global class Batch_myBatch implements 
    Database.Batchable<sObject>, 
    Database.Stateful 
{

    //this will build up over the course of several executes. Could be a list<String> also.
    private String debuglog = ''; 
    ...

    global void execute(Database.BatchableContext BC, List<sObject> scope)
    {
        Savepoint sp = Database.setSavePoint();
        try {

            //do your stuff that might break here
        } catch (Exception e)
        {
            Database.rollBack(sp);
            //record exception message and any other debugging info you want.
            debuglog += '\nException on execute: ' + e.getMessage();
        }
    }

    global void finish(Database.BatchableContext BC) {
        //send the debuglog to somebody in an email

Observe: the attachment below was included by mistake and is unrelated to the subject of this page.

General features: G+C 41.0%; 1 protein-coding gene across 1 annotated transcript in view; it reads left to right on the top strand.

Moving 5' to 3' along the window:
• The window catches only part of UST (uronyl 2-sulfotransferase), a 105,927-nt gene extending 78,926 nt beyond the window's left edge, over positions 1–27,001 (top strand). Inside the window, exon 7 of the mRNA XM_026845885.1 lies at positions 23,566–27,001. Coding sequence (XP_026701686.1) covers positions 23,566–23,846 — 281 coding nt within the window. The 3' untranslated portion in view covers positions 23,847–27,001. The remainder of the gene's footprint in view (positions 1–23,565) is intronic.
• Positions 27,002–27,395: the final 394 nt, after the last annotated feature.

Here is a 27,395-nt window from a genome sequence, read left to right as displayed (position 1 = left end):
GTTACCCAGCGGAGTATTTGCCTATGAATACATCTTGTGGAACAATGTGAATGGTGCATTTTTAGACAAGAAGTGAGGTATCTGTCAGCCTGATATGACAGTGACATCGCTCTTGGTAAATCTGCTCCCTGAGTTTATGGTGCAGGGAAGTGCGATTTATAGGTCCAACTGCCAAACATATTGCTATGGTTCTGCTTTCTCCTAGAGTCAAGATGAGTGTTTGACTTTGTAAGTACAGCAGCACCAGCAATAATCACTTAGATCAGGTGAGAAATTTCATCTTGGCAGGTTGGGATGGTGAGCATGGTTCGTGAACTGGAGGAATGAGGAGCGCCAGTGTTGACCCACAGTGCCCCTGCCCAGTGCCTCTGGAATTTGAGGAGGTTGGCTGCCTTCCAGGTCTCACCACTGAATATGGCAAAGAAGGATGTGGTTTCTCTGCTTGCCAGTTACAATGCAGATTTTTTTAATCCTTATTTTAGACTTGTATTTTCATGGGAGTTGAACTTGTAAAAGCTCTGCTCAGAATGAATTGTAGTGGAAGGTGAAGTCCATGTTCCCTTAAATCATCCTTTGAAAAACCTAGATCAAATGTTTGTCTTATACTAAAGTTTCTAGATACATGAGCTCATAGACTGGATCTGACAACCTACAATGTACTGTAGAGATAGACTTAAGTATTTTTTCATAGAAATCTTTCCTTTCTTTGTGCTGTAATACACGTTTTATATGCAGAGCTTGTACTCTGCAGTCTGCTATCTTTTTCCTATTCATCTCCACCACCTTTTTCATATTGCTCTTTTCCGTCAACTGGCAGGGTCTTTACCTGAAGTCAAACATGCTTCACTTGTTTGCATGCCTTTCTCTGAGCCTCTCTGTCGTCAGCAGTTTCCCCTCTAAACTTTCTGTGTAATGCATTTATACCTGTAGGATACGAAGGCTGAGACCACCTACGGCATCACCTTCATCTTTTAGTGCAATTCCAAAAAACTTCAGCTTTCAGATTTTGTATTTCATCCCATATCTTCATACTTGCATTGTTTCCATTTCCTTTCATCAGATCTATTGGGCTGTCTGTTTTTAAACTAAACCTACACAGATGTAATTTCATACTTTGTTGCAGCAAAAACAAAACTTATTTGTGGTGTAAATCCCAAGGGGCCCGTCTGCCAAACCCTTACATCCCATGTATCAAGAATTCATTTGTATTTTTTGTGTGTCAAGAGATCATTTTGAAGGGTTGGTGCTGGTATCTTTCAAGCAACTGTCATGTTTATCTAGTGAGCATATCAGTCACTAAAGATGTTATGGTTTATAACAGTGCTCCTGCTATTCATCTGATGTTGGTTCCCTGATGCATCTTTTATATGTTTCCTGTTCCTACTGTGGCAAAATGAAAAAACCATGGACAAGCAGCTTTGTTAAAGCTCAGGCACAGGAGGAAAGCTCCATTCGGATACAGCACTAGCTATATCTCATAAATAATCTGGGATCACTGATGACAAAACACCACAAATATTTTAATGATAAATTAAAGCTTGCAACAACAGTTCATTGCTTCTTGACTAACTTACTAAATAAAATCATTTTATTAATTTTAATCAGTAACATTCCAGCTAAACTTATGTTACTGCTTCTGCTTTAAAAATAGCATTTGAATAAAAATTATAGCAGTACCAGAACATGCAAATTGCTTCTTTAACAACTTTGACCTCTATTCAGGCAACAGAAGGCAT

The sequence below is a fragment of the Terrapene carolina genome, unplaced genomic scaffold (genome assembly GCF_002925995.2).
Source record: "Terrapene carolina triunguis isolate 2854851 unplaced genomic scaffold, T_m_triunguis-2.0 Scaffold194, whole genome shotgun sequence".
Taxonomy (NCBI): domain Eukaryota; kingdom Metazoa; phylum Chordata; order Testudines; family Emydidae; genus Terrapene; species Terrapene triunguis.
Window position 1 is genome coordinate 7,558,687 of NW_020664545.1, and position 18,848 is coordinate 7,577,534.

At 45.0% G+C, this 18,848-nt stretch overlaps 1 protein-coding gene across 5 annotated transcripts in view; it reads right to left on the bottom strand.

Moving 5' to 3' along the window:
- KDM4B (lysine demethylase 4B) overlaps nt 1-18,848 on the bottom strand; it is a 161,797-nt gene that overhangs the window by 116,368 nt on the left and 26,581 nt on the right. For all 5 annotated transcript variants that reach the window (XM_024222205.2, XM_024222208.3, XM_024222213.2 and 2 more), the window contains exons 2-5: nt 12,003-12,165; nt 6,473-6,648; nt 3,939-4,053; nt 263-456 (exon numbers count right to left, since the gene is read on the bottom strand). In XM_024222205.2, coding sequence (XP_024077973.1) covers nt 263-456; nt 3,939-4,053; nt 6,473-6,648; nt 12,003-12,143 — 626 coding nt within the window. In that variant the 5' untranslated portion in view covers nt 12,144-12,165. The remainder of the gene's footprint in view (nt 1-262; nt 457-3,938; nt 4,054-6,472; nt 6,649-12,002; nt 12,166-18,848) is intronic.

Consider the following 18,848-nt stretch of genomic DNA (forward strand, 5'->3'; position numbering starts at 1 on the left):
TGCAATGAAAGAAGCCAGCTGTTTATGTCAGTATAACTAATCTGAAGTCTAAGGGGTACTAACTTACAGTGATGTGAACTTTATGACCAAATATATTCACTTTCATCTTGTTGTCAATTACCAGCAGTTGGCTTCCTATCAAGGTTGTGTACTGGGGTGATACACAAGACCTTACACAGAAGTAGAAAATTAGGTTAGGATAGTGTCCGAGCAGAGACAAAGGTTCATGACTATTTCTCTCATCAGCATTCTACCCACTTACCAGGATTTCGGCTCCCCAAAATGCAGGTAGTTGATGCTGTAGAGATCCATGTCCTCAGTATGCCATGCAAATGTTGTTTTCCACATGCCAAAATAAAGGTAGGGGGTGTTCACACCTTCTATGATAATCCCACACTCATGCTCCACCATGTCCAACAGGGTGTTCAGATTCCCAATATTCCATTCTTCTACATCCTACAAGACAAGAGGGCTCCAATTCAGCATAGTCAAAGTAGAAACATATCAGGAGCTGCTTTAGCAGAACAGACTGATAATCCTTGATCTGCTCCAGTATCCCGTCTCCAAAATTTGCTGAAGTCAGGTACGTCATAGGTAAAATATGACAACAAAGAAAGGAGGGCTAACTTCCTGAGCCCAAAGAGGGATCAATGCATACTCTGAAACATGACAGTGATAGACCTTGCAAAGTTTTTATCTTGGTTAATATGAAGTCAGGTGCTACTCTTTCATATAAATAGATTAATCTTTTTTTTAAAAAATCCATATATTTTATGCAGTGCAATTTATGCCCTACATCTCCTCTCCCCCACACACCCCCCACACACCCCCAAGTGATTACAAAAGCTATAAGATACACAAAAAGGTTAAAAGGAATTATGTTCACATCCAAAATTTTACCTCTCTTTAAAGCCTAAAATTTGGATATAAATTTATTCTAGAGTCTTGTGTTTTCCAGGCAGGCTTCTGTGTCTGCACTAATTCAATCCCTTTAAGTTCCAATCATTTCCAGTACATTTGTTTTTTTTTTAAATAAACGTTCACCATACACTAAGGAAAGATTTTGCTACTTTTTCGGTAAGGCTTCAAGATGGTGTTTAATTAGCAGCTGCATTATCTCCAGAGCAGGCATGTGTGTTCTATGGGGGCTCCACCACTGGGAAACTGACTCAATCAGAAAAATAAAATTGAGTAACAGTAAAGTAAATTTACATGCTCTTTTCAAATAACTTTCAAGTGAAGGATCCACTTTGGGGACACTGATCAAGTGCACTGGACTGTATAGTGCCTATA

Messaging.SingleEmailMessage mail = new Messaging.SingleEmailMessage();

        String[] toAddresses = new String[] { 'email@example.com'};

        mail.setToAddresses(toAddresses);
        mail.setReplyTo('noreply@salesforce.com');
        mail.setSenderDisplayName('Batch Job completed'); 
        mail.setSubject('Batch Job completed');

        mail.setPlainTextBody(debuglog);
        mail.setHtmlBody(debuglog);

        Messaging.sendEmail(new Messaging.SingleEmailMessage[] { mail });

    }
}
  • Any DML that occurs anywhere within the try{} will be rolled back in case of an exception. But only that one execute() will be rolled back. The finish() will execute no matter what. – Jeremy Nottingham Nov 6 '14 at 23:39
  • I should really get a sleep. No words. – MLucci Nov 6 '14 at 23:45
  • 1
    Anyway, if you catch the exception, the DML happened before, in try block or not, are not rolled back. This is completely wrong (unless you forgot in your code to re-throw the exception up to break the batch execute() context up and actually rollback). – MLucci Nov 6 '14 at 23:55
  • OP was how to handle uncaught exceptions - that is, those that can't be caught in a catch block – cropredy Nov 7 '14 at 0:00
  • 1